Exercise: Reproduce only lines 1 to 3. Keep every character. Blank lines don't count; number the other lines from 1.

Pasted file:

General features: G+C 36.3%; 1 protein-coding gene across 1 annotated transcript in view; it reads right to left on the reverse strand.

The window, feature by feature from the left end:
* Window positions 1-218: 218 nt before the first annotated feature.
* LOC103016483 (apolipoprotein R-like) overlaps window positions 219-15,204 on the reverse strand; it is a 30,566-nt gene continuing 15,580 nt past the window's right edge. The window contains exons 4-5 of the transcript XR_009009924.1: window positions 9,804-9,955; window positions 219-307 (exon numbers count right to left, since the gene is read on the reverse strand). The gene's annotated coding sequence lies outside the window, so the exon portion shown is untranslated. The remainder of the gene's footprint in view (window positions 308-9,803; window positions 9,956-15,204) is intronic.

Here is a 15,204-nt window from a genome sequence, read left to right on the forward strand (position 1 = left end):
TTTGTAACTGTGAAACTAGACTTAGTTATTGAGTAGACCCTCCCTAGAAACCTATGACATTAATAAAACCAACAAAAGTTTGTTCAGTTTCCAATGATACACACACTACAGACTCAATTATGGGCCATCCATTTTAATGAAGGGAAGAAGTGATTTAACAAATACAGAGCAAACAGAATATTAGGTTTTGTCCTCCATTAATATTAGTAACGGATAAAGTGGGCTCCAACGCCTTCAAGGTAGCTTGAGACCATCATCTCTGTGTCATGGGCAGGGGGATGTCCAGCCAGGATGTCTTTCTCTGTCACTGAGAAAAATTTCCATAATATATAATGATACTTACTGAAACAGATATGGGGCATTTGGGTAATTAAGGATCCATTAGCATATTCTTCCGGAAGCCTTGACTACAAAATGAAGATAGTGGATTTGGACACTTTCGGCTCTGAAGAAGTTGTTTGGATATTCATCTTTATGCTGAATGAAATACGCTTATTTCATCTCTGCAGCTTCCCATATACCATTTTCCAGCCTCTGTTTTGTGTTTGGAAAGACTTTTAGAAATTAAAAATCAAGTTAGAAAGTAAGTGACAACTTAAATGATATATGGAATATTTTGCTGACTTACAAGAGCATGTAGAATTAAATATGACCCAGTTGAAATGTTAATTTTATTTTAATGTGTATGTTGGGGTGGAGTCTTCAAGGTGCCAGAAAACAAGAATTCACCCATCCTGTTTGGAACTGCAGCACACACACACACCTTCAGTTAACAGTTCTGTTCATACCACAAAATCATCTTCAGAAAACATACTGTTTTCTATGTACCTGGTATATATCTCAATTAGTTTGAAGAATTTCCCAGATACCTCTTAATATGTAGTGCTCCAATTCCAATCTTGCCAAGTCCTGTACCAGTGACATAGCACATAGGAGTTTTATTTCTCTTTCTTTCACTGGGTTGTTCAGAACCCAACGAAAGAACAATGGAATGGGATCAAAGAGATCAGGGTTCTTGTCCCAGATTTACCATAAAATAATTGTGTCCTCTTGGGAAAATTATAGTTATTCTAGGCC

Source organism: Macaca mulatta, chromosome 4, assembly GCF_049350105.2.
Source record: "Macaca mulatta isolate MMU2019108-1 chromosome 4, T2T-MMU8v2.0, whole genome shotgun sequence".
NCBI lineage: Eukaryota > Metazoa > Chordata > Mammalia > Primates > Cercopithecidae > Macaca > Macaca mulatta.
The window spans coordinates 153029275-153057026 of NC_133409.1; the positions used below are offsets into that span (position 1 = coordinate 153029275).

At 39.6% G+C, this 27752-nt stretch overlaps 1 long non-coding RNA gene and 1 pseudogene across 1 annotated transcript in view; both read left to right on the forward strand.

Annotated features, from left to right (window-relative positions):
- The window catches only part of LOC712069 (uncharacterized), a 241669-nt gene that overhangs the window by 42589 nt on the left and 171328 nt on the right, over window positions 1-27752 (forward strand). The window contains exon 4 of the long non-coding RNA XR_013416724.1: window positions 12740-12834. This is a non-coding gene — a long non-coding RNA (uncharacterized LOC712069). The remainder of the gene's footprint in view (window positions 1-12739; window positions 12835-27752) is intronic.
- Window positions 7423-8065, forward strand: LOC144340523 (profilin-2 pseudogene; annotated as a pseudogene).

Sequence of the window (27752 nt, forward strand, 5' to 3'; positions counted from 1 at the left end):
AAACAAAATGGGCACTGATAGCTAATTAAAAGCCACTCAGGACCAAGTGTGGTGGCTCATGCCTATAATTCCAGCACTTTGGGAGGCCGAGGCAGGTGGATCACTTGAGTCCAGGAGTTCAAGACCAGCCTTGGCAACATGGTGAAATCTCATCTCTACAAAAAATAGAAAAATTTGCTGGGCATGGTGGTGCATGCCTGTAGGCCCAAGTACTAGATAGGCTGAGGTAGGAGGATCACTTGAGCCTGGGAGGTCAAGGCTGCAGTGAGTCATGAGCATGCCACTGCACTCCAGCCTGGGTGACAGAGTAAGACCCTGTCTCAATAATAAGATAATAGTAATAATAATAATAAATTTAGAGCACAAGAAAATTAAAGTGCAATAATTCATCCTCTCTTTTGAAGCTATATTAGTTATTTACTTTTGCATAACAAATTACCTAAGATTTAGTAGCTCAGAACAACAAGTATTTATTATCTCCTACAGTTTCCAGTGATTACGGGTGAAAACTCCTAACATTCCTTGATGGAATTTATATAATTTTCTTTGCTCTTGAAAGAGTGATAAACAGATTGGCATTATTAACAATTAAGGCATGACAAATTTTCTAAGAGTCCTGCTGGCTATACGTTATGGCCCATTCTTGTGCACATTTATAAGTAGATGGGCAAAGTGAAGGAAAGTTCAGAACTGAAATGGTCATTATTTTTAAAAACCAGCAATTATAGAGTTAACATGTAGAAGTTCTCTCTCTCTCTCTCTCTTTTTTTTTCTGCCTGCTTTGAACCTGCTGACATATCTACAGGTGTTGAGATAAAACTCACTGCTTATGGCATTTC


General features: G+C 36.3%; 1 protein-coding gene across 1 annotated transcript in view; it reads right to left on the reverse strand.

The window, feature by feature from the left end:
* Window positions 1-218: 218 nt before the first annotated feature.